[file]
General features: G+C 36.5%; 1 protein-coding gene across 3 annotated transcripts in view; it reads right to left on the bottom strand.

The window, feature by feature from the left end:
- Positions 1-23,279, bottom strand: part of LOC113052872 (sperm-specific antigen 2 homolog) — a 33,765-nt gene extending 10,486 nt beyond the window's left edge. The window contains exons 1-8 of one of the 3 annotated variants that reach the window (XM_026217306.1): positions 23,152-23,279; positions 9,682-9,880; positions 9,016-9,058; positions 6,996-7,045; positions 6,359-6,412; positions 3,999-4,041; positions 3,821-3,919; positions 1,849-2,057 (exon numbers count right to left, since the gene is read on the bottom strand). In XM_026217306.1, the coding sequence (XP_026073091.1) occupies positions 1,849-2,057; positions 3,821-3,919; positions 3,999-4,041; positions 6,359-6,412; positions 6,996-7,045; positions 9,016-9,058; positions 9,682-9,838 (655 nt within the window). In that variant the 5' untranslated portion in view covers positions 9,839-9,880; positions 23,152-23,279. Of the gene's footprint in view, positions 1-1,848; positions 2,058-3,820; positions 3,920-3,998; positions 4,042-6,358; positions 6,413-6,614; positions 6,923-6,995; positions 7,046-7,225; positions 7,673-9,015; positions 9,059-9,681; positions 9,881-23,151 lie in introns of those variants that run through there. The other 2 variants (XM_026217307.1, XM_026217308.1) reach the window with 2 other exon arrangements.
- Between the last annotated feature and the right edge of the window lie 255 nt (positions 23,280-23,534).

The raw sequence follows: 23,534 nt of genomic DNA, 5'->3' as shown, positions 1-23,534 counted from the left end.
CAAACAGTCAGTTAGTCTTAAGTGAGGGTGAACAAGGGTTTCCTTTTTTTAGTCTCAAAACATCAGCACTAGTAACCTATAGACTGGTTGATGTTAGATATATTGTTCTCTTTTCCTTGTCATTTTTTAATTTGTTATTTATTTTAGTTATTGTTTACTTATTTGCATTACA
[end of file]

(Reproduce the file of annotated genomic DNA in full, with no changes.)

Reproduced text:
General features: G+C 36.5%; 1 protein-coding gene across 3 annotated transcripts in view; it reads right to left on the bottom strand.

The window, feature by feature from the left end:
- Positions 1-23,279, bottom strand: part of LOC113052872 (sperm-specific antigen 2 homolog) — a 33,765-nt gene extending 10,486 nt beyond the window's left edge. The window contains exons 1-8 of one of the 3 annotated variants that reach the window (XM_026217306.1): positions 23,152-23,279; positions 9,682-9,880; positions 9,016-9,058; positions 6,996-7,045; positions 6,359-6,412; positions 3,999-4,041; positions 3,821-3,919; positions 1,849-2,057 (exon numbers count right to left, since the gene is read on the bottom strand). In XM_026217306.1, the coding sequence (XP_026073091.1) occupies positions 1,849-2,057; positions 3,821-3,919; positions 3,999-4,041; positions 6,359-6,412; positions 6,996-7,045; positions 9,016-9,058; positions 9,682-9,838 (655 nt within the window). In that variant the 5' untranslated portion in view covers positions 9,839-9,880; positions 23,152-23,279. Of the gene's footprint in view, positions 1-1,848; positions 2,058-3,820; positions 3,920-3,998; positions 4,042-6,358; positions 6,413-6,614; positions 6,923-6,995; positions 7,046-7,225; positions 7,673-9,015; positions 9,059-9,681; positions 9,881-23,151 lie in introns of those variants that run through there. The other 2 variants (XM_026217307.1, XM_026217308.1) reach the window with 2 other exon arrangements.
- Between the last annotated feature and the right edge of the window lie 255 nt (positions 23,280-23,534).

The raw sequence follows: 23,534 nt of genomic DNA, 5'->3' as shown, positions 1-23,534 counted from the left end.
CAAACAGTCAGTTAGTCTTAAGTGAGGGTGAACAAGGGTTTCCTTTTTTTAGTCTCAAAACATCAGCACTAGTAACCTATAGACTGGTTGATGTTAGATATATTGTTCTCTTTTCCTTGTCATTTTTTAATTTGTTATTTATTTTAGTTATTGTTTACTTATTTGCATTACA